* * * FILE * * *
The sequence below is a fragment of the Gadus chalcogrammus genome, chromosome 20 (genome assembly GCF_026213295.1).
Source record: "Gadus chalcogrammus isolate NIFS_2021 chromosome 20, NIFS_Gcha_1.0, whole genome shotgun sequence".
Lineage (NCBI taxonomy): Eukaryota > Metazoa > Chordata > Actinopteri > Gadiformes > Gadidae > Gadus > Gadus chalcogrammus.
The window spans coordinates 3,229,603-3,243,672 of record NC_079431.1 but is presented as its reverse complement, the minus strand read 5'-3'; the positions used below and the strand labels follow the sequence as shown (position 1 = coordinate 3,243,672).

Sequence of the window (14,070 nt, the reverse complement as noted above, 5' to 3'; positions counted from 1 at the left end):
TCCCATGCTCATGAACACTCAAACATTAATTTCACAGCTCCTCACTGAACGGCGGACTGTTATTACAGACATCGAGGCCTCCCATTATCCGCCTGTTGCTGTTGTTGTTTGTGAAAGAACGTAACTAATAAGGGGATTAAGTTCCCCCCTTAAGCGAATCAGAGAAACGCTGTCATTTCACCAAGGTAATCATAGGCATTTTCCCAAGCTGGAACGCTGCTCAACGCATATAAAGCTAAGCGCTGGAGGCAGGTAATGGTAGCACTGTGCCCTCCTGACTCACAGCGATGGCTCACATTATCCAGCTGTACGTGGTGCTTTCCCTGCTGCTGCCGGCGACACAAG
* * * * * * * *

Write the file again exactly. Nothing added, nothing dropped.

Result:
The sequence below is a fragment of the Gadus chalcogrammus genome, chromosome 20 (genome assembly GCF_026213295.1).
Source record: "Gadus chalcogrammus isolate NIFS_2021 chromosome 20, NIFS_Gcha_1.0, whole genome shotgun sequence".
Lineage (NCBI taxonomy): Eukaryota > Metazoa > Chordata > Actinopteri > Gadiformes > Gadidae > Gadus > Gadus chalcogrammus.
The window spans coordinates 3,229,603-3,243,672 of record NC_079431.1 but is presented as its reverse complement, the minus strand read 5'-3'; the positions used below and the strand labels follow the sequence as shown (position 1 = coordinate 3,243,672).

Sequence of the window (14,070 nt, the reverse complement as noted above, 5' to 3'; positions counted from 1 at the left end):
TCCCATGCTCATGAACACTCAAACATTAATTTCACAGCTCCTCACTGAACGGCGGACTGTTATTACAGACATCGAGGCCTCCCATTATCCGCCTGTTGCTGTTGTTGTTTGTGAAAGAACGTAACTAATAAGGGGATTAAGTTCCCCCCTTAAGCGAATCAGAGAAACGCTGTCATTTCACCAAGGTAATCATAGGCATTTTCCCAAGCTGGAACGCTGCTCAACGCATATAAAGCTAAGCGCTGGAGGCAGGTAATGGTAGCACTGTGCCCTCCTGACTCACAGCGATGGCTCACATTATCCAGCTGTACGTGGTGCTTTCCCTGCTGCTGCCGGCGACACAAG